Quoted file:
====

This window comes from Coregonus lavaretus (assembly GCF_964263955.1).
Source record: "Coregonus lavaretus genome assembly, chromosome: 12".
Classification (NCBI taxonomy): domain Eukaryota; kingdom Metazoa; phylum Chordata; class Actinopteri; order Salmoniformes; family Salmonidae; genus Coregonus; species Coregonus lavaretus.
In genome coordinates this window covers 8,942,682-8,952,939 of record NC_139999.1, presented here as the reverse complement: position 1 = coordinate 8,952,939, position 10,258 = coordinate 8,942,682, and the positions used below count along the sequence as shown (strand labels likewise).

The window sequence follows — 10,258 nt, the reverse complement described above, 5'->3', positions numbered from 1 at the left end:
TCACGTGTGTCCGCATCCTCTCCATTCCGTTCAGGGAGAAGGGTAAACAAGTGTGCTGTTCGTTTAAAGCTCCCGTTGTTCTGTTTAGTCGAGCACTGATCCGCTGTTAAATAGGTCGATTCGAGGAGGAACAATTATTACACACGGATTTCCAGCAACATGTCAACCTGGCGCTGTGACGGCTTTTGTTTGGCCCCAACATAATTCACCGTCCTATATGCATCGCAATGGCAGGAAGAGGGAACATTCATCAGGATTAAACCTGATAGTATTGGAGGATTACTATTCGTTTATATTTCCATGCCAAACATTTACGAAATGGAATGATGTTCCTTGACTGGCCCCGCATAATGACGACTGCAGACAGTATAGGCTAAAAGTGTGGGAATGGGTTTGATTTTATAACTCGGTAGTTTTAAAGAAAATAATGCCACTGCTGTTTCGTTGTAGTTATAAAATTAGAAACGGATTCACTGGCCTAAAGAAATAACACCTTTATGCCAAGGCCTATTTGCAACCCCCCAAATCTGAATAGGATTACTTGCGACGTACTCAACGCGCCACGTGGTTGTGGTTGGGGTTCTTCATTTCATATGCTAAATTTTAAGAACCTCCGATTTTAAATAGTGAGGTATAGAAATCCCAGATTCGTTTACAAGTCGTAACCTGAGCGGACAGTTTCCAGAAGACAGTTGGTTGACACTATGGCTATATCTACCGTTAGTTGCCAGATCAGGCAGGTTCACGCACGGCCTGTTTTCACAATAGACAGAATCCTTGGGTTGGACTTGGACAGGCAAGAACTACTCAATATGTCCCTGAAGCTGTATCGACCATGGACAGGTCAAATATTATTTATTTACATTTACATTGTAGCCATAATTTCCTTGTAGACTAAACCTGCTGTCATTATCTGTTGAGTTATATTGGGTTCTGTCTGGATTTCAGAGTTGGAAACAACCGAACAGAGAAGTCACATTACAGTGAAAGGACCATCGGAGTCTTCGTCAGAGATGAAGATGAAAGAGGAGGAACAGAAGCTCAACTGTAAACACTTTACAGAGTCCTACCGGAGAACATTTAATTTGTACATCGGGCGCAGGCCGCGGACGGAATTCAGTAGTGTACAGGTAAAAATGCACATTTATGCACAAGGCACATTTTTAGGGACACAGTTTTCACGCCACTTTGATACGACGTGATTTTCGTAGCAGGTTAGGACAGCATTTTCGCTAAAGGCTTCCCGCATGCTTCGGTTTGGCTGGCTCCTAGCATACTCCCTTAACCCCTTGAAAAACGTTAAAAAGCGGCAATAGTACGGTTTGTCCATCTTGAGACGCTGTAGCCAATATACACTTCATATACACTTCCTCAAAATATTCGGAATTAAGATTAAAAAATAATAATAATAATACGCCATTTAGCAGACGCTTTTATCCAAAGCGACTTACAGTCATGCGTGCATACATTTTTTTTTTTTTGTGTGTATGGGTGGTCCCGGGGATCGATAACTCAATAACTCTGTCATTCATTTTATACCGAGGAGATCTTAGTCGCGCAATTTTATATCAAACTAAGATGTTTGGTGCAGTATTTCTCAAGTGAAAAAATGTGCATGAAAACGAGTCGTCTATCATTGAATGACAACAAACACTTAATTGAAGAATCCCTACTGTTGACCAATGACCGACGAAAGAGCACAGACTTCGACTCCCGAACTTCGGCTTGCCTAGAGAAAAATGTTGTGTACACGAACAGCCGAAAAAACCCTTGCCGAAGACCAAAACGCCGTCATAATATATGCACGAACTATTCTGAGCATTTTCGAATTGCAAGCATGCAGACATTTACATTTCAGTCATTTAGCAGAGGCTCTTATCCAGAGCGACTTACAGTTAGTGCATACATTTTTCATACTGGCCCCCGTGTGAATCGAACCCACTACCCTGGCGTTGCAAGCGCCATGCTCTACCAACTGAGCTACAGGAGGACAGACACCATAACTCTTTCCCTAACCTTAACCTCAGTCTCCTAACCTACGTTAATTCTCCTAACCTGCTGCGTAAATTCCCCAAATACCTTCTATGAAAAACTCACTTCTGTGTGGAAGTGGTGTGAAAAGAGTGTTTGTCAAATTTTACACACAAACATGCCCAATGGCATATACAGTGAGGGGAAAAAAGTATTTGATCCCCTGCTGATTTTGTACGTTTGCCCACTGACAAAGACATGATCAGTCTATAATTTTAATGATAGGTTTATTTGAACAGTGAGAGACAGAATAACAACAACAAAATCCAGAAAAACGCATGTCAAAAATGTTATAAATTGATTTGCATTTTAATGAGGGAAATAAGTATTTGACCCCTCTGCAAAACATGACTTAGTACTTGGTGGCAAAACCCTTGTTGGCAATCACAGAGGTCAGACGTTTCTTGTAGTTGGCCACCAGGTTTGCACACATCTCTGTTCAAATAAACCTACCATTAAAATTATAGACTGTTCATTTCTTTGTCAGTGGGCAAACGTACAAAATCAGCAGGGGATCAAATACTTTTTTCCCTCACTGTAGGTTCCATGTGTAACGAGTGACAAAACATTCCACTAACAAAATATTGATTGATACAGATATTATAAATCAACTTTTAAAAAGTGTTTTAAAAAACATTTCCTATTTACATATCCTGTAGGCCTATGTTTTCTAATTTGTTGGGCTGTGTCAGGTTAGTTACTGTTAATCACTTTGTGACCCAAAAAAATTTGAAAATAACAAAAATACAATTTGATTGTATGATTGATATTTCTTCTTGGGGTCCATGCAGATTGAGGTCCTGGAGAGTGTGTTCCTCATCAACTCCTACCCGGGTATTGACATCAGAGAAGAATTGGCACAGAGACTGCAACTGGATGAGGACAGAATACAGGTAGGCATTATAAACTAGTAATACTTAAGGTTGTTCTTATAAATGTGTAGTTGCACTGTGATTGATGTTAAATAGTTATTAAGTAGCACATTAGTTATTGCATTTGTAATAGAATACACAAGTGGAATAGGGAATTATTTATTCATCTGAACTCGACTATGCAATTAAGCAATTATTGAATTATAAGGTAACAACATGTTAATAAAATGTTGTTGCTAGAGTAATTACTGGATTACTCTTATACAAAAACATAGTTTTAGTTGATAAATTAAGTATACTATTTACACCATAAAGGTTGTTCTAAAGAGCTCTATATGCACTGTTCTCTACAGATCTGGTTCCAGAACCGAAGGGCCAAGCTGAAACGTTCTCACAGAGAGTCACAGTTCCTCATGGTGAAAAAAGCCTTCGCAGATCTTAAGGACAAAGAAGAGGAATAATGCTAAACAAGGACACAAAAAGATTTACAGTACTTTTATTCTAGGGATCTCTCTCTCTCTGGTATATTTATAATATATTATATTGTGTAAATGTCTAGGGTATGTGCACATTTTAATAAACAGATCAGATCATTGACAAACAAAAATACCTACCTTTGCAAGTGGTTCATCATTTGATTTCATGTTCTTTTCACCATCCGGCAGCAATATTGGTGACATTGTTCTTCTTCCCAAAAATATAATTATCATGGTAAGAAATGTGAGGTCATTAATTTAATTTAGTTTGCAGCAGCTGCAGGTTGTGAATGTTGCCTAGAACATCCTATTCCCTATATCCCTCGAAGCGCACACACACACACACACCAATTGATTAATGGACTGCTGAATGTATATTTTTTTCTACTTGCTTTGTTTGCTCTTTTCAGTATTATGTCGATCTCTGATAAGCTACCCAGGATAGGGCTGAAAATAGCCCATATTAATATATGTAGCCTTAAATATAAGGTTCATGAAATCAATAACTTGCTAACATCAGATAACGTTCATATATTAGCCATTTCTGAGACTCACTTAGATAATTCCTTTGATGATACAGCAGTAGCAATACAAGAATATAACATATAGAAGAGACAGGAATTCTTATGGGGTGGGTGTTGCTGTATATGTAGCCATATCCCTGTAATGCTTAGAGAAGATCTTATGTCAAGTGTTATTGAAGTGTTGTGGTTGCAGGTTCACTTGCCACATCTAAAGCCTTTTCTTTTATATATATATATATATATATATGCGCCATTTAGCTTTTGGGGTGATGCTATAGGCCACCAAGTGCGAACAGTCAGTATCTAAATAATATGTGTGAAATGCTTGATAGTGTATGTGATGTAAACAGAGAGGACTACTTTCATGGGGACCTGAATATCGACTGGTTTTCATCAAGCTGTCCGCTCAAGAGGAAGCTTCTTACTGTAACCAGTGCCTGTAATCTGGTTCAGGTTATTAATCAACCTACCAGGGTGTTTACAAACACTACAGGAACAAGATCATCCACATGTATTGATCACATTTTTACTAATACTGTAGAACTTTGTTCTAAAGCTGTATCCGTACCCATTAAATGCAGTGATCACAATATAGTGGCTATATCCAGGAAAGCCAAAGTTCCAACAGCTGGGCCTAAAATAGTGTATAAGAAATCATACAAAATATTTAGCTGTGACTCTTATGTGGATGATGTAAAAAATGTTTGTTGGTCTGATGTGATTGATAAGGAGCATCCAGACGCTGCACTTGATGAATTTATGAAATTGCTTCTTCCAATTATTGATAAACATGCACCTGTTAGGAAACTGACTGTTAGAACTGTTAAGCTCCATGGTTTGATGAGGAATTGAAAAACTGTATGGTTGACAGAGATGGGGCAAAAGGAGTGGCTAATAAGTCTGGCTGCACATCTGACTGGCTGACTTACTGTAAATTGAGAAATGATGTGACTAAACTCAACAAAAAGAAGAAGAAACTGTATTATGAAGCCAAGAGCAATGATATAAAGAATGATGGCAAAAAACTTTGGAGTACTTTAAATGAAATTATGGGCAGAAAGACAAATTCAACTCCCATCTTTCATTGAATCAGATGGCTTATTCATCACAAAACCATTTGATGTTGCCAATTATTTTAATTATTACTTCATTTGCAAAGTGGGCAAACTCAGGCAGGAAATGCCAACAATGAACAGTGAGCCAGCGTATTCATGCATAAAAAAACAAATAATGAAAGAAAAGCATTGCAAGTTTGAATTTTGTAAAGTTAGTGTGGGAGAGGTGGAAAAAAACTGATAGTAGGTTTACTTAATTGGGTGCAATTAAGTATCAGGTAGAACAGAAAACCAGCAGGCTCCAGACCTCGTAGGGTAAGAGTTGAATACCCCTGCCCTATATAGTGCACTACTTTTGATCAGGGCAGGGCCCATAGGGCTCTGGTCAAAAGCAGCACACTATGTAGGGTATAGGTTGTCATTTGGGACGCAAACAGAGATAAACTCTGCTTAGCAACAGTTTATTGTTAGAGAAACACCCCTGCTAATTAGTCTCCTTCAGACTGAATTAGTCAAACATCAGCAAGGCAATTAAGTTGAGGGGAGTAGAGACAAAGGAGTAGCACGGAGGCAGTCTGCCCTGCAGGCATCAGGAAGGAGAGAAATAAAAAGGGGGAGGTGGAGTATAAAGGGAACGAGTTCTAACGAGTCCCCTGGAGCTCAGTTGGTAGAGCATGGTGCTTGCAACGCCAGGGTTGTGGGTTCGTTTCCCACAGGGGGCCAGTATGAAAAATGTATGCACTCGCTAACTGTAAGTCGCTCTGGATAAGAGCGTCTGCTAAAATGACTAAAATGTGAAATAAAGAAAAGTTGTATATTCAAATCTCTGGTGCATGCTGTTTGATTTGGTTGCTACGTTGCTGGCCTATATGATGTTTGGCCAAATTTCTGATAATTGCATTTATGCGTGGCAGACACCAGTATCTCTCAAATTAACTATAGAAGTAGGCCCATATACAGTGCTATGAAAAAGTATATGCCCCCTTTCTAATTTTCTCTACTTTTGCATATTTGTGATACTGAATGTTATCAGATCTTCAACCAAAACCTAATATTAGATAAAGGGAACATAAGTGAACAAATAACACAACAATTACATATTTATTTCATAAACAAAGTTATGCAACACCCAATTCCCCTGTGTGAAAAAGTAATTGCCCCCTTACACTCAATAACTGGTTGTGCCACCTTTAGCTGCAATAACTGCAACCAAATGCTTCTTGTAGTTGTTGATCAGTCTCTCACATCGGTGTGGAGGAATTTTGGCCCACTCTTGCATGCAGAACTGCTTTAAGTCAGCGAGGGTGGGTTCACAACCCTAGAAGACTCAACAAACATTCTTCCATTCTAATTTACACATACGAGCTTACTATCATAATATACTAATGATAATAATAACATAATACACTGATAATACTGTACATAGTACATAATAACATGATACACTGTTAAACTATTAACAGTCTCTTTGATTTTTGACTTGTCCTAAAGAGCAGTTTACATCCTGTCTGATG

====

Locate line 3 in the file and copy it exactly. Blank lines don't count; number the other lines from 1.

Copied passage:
Classification (NCBI taxonomy): domain Eukaryota; kingdom Metazoa; phylum Chordata; class Actinopteri; order Salmoniformes; family Salmonidae; genus Coregonus; species Coregonus lavaretus.